PISAR is the acronym for the Endangered Cetacean Task's Photographic Identification Storage and Retrieval Program developed by Mark Towner and William Lawton. Beginning in the summer of 1976, the group has amassed a large slide collection of photographs of flukes and dorsal fins of humpback whales as well as associated environmental, and behavioral data. These photographs were obtained from studies done by the National Marine Mammal Laboratory as well as contributions from private researchers. The photographs are used for individual identification and location. Current research effort is directed toward delineation of distribution, abundance, and migration of humpback whales in the northeastern Pacific Ocean.

    Photographs are identified with a six-digit sequential integer and classified according to 25 variables, i.e. data, location, percent white, extent of scarring, etc. The data for each are entered and stored on a Cyber 6400 computer at the University of Washington, Seattle. DATALIB, a software package available at the University’s Academic Computer Center, is used to manipulate the database. (From Northwest and Alaska Fisheries Center Monthly Report, Jan. 1980).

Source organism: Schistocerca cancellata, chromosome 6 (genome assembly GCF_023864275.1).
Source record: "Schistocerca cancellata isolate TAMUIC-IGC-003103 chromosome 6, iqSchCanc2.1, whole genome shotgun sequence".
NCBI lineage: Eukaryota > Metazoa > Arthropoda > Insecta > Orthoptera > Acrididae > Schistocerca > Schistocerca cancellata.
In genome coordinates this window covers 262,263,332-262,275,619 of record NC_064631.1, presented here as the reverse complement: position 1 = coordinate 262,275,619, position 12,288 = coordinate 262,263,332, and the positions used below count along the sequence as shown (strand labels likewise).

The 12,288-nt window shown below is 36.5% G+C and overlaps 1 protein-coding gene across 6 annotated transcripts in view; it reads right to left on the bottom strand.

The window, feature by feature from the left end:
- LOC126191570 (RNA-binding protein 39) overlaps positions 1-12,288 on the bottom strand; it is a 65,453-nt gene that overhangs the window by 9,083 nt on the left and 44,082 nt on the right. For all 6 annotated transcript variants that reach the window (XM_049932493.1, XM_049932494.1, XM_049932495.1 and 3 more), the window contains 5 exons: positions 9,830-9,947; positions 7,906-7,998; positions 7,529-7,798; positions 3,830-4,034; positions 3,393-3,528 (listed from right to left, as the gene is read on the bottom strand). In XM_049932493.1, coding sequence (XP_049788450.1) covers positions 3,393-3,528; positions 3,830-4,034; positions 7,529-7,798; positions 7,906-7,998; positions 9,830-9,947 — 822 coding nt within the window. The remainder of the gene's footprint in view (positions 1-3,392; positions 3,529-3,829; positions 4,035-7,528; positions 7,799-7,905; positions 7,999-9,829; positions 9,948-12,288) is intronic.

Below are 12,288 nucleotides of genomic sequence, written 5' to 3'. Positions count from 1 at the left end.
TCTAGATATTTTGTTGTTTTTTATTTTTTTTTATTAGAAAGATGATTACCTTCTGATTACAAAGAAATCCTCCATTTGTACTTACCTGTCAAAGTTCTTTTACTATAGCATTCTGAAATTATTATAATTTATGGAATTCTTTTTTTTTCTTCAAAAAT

trapped whale
One of the three gray whales trapped by sea ice.
Dave Withrow (AFSC), photographer.
 
  • Gray whales rescued in "Operation Breakthrough", 1988

    Members of the National Marine Mammal Laboratory (NMML) played important roles in "Operation Breakthrough," the animal rescue effort receiving worldwide attention which freed two gray whales trapped in the ice near Barrow, Alaska, in October.

    Dave Withrow and Dr. Jim Harvey, gray whale experts from the NMML, arrived in Barrow on 21 October to join ranks with a rescue team working round-the-clock in near-record low temperatures to save the whales. Withrow and Harvey had arrived prepared to attach radio transmitters to the trapped whales' backs to track the animals if a rescue effort was successful. The two biologists, however, quickly determined that attaching the transmitters was not appropriate because of the whales' sizes, conditions, and surfacing patterns, and because of limited tracking resources.